“We never know year to year how many [trees] will be needed. So many nurseries have had to make up shortfalls from imports,” said Murray. “If the bureaucratic grant system was better run, then there would have been far fewer imports and we might have avoided this situation.”
He said demand was controlled by the decisions of a few civil servants. “We do not know what is happening until our trees are halfway through their growing cycle. You buy from one European nursery and you do not know whether they have brought them in from another. Every year the industry burns hundreds of thousands of trees at the same time as it imports them.”
According to trade body the Confederation of Forest Industries, nurseries either overproduce and then have to destroy hundreds of thousands of young trees every year, or grow what they think will be needed and then import. “For a long time we have said we need long-term thinking. All the changes in grants result in uncertainty. We have had a hiatus where no grants are available for several years,” said Jane Karthaus of ConFor.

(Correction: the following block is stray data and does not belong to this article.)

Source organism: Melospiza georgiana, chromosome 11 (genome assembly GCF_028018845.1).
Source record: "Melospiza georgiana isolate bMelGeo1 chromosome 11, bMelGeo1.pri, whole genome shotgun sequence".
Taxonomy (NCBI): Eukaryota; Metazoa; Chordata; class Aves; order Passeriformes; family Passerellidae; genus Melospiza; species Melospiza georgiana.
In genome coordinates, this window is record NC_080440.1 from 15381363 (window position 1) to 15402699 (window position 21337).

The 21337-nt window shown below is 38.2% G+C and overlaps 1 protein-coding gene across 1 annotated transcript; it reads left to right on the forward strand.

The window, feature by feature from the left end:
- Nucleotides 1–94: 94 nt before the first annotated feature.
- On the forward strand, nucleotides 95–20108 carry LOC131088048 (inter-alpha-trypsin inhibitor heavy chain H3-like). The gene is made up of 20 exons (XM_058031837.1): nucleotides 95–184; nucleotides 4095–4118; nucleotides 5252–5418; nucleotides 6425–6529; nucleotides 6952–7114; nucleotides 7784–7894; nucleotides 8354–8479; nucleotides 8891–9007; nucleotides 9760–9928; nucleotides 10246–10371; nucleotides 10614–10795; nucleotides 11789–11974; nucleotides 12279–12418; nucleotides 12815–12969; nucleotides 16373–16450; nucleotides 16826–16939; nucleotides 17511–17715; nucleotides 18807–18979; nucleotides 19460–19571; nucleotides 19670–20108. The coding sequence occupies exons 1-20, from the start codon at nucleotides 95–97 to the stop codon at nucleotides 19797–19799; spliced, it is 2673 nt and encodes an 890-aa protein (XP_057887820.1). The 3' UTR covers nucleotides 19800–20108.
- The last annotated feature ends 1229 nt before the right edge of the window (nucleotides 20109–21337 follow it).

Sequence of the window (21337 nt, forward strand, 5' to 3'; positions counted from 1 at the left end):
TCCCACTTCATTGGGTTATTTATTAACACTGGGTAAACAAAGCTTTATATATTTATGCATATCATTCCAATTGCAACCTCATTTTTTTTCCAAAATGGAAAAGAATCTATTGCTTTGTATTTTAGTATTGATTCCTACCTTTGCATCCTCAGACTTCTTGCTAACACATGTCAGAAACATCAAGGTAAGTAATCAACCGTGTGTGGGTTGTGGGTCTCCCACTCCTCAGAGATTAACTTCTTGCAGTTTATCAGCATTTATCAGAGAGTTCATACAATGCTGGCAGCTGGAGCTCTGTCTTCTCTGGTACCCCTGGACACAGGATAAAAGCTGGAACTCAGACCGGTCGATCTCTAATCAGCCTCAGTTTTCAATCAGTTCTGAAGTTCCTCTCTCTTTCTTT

The shadow environment secretary, Mary Creagh, said that the 25% cuts to the budget of the Forestry Commission made it likely that it will be impossible this year to ascertain how far ash dieback has spread into Britain’s 90 million ash trees.
“Those cuts have reduced the Forestry Commission’s ability to identify and tackle tree disease,” she said.
A Defra spokesperson said: “We work with people who are given funding through our woodland grant schemes to help ensure their woodland planting schemes are successful. The species of trees grown is ultimately their choice, and nursery businesses have to plan for what they believe their customers will want.”